However, I believe that in Indo-Caribbean and brown culture, we are sometimes overlooked. There are many stigmas attached to our identity that we feel awkward in spaces we should be taking advantage of. We are placed in a box that can be difficult to get out of. These stigmas come from society, history, colonialism, and intergenerational experiences. Breaking these barriers is hard, no doubt. But they are only hard because we sometimes don’t understand who we are and where we come from. Therefore, when people label us, we feel subjected.

I think that the greatest step I ever took to feeling true confidence, was understanding my roots, and knowing who I am. Once I took this step, not a single person could tell me, who I should be. I had a deeper connection to myself and I felt proud.

 

What do you hope to achieve for the next generation Indo-Caribbean women through your work?

I hope that women can understand why and how our history has an impact on us, as the next generation. We are a part of a major diaspora, and at some point, if we do not pass on our culture, it will get lost. I want them to have space where they are represented by women in leadership roles, so we can enter the real world without confusing the stereotypes placed on us with our true definition.

 

Can you share a moment in your life where you felt really low and how you lifted yourself up?

That moment was when I got pregnant in my last year of university. I wasn’t dating my partner for a very long at that time but I knew I loved him. I felt like I hit rock bottom. I felt like life was over and I had to give up everything. Being the first generation university graduate in my family, I knew by the stares when I told my family, that I was a disappointment.

I spent a long time feeling low and depressed because of it. At that time, I was working at a clinic downtown Toronto during winter and had to take the subway at 5:50 am. I was sick every single morning and I was also completing a full semester of classes. It felt like I was destined to fail.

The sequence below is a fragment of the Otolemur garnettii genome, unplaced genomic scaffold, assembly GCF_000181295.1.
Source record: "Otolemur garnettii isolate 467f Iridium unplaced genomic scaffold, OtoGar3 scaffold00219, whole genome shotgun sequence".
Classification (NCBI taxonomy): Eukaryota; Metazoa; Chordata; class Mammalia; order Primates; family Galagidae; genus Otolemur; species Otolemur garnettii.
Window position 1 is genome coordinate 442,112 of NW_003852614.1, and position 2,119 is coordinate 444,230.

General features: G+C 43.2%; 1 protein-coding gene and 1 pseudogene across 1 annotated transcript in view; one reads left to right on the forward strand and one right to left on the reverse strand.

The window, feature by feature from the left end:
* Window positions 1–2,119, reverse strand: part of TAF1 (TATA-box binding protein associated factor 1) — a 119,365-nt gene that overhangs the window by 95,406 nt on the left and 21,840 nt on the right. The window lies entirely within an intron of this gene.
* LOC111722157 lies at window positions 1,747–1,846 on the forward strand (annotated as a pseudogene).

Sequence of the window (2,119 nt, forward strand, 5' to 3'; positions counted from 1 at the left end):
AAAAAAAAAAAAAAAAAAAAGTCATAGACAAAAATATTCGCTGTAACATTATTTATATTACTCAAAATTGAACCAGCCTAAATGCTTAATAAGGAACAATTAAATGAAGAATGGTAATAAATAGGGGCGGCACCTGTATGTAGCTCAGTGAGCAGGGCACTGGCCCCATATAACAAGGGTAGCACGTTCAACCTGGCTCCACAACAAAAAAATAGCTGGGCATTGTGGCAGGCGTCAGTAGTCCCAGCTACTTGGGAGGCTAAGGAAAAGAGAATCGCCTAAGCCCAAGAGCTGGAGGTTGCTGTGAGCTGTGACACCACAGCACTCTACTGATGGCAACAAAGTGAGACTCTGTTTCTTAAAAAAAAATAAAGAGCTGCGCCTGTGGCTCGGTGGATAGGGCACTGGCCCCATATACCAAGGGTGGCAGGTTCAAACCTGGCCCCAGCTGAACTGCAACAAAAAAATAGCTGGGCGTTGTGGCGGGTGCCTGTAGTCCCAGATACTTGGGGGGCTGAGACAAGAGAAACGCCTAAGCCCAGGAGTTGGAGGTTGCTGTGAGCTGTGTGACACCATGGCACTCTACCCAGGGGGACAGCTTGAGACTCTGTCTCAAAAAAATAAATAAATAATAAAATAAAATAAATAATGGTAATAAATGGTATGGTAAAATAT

One day, I remember reflecting and thinking about all the stories I have heard of mothers, who have given up their dreams to take care of their children. I realized that I was someone who couldn’t do that with my dreams and aspirations. It is when I stopped feeling sorry for myself and began putting in the work. I knew that I wanted to be able to give my child certain experiences without barriers. I kept this in my mind whenever I made a decision from that point forward.

I truly believe that without my son, Brown Girl Diary would have never existed.

 

How do you think brown women can deal with body-shaming and build confidence?

I believe that we just need to love ourselves and be honest with who we are. Once we can truly look in the mirror and tell ourselves that the opinions of others are not a representation of our identity, it crosses off a lot on our ‘to do’ list. I think body-shaming is a real thing but is also compiled of false misconceptions of who society wants us to be. As women of color, we face so many systemic barriers, and we need to support one another through this battle. When you see other women doing great things, hype them up, support them, and do not bring them down. A lot of how we feel on the inside is a reflection of how we feel about ourselves on the outside. Kind words go a long way. So simply, be nice and support other women of color. Once we do this, it is a step in the right direction. We know we have a tribe of women who are supporting us no matter how we look. This will light the torch in us that will help us grow.

 

Follow us at @msbrownplus

Interviewed by Sumu Sathi

Edited by Sharmila Sivasankaran

Email us at info@msbrownplus.com, if you would like to nominate someone to be featured.